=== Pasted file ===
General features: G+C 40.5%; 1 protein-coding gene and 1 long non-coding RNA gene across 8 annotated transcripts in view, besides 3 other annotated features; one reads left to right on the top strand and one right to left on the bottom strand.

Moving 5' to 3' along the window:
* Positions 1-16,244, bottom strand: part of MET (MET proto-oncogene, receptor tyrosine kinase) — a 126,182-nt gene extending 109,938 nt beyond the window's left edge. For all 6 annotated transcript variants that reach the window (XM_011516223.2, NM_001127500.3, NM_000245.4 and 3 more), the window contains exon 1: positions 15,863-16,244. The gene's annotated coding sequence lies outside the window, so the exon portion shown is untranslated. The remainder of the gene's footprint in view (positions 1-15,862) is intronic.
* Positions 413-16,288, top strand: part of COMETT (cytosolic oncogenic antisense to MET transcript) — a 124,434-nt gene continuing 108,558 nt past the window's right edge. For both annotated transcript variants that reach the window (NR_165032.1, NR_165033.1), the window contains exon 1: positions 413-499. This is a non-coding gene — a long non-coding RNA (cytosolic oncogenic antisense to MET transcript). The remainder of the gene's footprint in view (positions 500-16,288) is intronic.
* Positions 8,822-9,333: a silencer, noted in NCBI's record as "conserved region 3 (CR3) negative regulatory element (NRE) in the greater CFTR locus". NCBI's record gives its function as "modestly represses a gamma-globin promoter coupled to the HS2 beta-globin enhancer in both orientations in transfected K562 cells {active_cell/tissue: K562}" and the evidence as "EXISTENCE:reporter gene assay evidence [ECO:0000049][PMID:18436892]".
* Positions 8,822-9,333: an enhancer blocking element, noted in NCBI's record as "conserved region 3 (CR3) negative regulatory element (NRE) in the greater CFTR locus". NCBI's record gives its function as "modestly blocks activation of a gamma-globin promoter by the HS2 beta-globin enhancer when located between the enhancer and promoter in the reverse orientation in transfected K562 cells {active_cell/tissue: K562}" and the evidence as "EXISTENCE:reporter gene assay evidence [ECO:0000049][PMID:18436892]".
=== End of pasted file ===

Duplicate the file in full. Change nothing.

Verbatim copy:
General features: G+C 40.5%; 1 protein-coding gene and 1 long non-coding RNA gene across 8 annotated transcripts in view, besides 3 other annotated features; one reads left to right on the top strand and one right to left on the bottom strand.

Moving 5' to 3' along the window:
* Positions 1-16,244, bottom strand: part of MET (MET proto-oncogene, receptor tyrosine kinase) — a 126,182-nt gene extending 109,938 nt beyond the window's left edge. For all 6 annotated transcript variants that reach the window (XM_011516223.2, NM_001127500.3, NM_000245.4 and 3 more), the window contains exon 1: positions 15,863-16,244. The gene's annotated coding sequence lies outside the window, so the exon portion shown is untranslated. The remainder of the gene's footprint in view (positions 1-15,862) is intronic.
* Positions 413-16,288, top strand: part of COMETT (cytosolic oncogenic antisense to MET transcript) — a 124,434-nt gene continuing 108,558 nt past the window's right edge. For both annotated transcript variants that reach the window (NR_165032.1, NR_165033.1), the window contains exon 1: positions 413-499. This is a non-coding gene — a long non-coding RNA (cytosolic oncogenic antisense to MET transcript). The remainder of the gene's footprint in view (positions 500-16,288) is intronic.
* Positions 8,822-9,333: a silencer, noted in NCBI's record as "conserved region 3 (CR3) negative regulatory element (NRE) in the greater CFTR locus". NCBI's record gives its function as "modestly represses a gamma-globin promoter coupled to the HS2 beta-globin enhancer in both orientations in transfected K562 cells {active_cell/tissue: K562}" and the evidence as "EXISTENCE:reporter gene assay evidence [ECO:0000049][PMID:18436892]".
* Positions 8,822-9,333: an enhancer blocking element, noted in NCBI's record as "conserved region 3 (CR3) negative regulatory element (NRE) in the greater CFTR locus". NCBI's record gives its function as "modestly blocks activation of a gamma-globin promoter by the HS2 beta-globin enhancer when located between the enhancer and promoter in the reverse orientation in transfected K562 cells {active_cell/tissue: K562}" and the evidence as "EXISTENCE:reporter gene assay evidence [ECO:0000049][PMID:18436892]".